Why Now Is the Perfect Time to Read Station Eleven

Happy Wednesday, Savvy Readers! I don’t know about you, but living in the middle of a worldwide pandemic has meant there’s been a lot of changes, and those can be scary, if not downright anxiety-inducing. But as someone who likes to live on the edge, in my first week of staying at home I decided it was time to read Emily St. John Mandel‘s Station Eleven, and honestly? I’m glad I did.

Set in the day’s of civilization’s collapse as the result of, you guessed it, a worldwide flu pandemic, Station Eleven tells the story of a Hollywood star, the man who tried to save him, the actor’s first wife, his oldest friend, and a nomadic group of actors who roam the scattered settlements of the Great Lakes region in the decades after, risking everything for art and caught in the crosshairs of a dangerous self-proclaimed prophet.

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When I first started reading Station Eleven, I was immediately struck by the terror of its premise, and if you’re someone who is already anxious about the state of affairs I would urge you to exercise some caution. But despite my fear and my racing-heart, I was overwhelmed with the beauty of Mandel’s writing and the great adventures her characters were about to embark upon, and for them, I kept reading.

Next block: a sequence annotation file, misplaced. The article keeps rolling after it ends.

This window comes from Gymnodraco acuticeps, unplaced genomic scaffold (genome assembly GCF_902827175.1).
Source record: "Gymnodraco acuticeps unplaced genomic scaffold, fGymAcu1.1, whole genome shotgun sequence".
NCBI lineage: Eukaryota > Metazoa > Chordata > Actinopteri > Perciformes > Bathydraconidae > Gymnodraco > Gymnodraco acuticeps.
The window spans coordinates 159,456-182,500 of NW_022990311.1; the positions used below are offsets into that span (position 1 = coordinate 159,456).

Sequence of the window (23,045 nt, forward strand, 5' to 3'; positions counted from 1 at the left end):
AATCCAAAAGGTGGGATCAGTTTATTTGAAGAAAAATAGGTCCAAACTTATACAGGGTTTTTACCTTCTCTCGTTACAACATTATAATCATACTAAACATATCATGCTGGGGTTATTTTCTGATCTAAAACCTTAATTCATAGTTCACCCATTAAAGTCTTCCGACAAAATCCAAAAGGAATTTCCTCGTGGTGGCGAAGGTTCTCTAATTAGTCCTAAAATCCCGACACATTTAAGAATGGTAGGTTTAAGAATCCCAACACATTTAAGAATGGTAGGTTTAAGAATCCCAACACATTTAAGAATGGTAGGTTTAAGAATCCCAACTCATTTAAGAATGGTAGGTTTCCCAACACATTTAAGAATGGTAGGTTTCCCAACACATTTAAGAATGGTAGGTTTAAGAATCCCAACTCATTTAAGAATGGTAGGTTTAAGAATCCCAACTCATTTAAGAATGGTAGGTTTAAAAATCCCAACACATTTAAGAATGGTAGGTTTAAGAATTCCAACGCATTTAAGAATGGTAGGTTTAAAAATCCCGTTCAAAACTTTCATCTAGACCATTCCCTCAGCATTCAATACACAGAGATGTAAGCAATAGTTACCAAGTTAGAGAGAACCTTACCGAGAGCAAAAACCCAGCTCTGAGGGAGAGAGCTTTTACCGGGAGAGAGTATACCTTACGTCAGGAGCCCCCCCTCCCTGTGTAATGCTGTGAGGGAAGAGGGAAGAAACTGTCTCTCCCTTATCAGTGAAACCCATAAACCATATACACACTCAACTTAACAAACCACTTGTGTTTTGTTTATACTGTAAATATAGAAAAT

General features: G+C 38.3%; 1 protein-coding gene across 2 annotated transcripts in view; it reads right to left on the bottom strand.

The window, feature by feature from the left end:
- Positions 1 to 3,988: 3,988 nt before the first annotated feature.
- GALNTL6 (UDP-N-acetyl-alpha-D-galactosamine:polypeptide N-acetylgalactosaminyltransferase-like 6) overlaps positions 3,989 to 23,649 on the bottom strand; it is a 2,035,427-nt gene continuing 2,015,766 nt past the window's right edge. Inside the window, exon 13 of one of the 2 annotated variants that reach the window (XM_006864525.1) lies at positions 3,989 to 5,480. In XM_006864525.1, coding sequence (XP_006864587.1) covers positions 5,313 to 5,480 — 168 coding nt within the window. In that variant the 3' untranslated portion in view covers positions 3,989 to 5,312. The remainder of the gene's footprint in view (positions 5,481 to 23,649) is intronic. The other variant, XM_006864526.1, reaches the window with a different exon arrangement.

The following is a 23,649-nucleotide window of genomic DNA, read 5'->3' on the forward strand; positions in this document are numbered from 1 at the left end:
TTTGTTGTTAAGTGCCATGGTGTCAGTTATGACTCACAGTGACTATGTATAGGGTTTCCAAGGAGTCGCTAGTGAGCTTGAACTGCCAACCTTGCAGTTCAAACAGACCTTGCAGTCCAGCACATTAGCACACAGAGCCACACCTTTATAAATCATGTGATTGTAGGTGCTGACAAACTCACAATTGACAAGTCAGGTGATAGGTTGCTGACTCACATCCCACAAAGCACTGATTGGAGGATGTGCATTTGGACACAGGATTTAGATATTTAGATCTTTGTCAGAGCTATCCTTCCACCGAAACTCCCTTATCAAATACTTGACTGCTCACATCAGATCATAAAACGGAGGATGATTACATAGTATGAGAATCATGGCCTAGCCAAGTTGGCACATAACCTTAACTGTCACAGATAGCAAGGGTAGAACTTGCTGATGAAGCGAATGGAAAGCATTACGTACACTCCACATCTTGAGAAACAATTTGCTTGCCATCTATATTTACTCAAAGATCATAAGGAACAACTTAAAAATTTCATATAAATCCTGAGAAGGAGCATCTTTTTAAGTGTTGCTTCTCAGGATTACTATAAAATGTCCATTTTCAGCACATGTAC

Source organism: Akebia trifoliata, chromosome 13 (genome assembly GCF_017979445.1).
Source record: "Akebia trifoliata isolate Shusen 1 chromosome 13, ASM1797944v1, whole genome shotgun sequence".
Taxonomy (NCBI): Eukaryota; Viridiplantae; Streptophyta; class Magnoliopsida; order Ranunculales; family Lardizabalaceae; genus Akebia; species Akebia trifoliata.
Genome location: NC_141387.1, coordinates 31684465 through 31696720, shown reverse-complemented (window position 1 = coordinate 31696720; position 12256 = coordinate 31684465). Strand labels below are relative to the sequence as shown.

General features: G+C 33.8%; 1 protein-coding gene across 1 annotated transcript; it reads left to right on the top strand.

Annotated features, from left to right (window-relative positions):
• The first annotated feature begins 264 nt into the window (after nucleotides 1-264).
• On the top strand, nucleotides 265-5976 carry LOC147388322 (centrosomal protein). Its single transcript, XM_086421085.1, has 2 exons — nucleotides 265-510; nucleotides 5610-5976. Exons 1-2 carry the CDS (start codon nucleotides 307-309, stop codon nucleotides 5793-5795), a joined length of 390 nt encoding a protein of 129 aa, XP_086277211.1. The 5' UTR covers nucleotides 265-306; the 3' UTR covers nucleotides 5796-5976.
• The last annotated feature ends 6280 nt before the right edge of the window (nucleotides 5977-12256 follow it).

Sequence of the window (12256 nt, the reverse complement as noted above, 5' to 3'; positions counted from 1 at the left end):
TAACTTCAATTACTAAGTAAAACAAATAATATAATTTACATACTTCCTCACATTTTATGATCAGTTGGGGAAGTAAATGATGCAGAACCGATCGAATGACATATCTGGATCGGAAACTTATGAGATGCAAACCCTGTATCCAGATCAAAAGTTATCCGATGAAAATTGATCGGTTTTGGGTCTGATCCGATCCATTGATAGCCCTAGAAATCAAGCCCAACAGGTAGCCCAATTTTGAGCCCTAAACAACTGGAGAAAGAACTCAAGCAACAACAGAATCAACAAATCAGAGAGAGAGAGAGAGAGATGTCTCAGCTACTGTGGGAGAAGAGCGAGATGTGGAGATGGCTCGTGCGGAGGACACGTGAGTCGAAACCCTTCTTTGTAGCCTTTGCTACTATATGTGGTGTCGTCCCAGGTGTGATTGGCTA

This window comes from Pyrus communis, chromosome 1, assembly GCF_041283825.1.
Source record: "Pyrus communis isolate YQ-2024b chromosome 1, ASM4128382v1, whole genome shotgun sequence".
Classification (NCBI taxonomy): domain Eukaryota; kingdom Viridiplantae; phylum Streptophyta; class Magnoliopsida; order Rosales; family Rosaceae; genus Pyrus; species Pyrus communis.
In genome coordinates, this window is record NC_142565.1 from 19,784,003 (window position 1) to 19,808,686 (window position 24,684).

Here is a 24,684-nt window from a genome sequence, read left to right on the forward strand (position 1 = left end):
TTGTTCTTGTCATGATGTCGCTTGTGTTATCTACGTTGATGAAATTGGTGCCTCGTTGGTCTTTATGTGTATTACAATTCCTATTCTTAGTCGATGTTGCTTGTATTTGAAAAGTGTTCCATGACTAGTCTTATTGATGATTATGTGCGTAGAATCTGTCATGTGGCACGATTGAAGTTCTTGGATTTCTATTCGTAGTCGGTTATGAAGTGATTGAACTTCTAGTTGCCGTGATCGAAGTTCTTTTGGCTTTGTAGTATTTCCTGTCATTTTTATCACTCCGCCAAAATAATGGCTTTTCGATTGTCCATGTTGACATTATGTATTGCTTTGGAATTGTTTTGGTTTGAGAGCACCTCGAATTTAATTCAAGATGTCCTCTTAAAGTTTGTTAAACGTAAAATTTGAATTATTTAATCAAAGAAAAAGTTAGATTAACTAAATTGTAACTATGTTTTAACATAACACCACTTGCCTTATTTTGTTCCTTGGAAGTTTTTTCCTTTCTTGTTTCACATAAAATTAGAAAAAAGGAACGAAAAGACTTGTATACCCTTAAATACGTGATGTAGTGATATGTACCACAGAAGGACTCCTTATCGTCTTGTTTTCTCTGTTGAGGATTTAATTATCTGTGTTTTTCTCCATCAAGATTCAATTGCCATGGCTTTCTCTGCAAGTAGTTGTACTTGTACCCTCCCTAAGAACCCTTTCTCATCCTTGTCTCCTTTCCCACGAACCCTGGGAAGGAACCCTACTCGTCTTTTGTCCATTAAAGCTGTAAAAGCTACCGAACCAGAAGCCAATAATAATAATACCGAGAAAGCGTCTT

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Beginning on a snowy night in which our famous actor slumps over and dies onstage during a production of King Lear in Toronto, and on the eve of societal collapse, the story weaves back and forth in time, from the actor’s early days to fifteen years in the future when a theatre troupe known as the Traveling Symphony roams between makeshift towns performing music and theatre because survival alone in this harsh new world is insufficient.

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A spellbinding novel that is propelled forward by twists of fate, Station Eleven was terrifying in its beauty, but ultimately lulled me into a sense of comfort. Because I know for a fact, right now the world isn’t ending. And even if it does, the best and worst parts of humanity will remain unchanged. Humanity is resilient, and though we may not always see it, tragedy is a part of our daily lives.

Station Eleven brings all of this to the forefront, bound in a story of resilience, reinvention, and freedom. And while I know many of you are likely scared because of how unfamiliar the world might look, now is the perfect time to read Station Eleven because it reminds us that what we all need to get through this moment in history is a little hope.

Stay safe, be well, and happy reading.
Marisol

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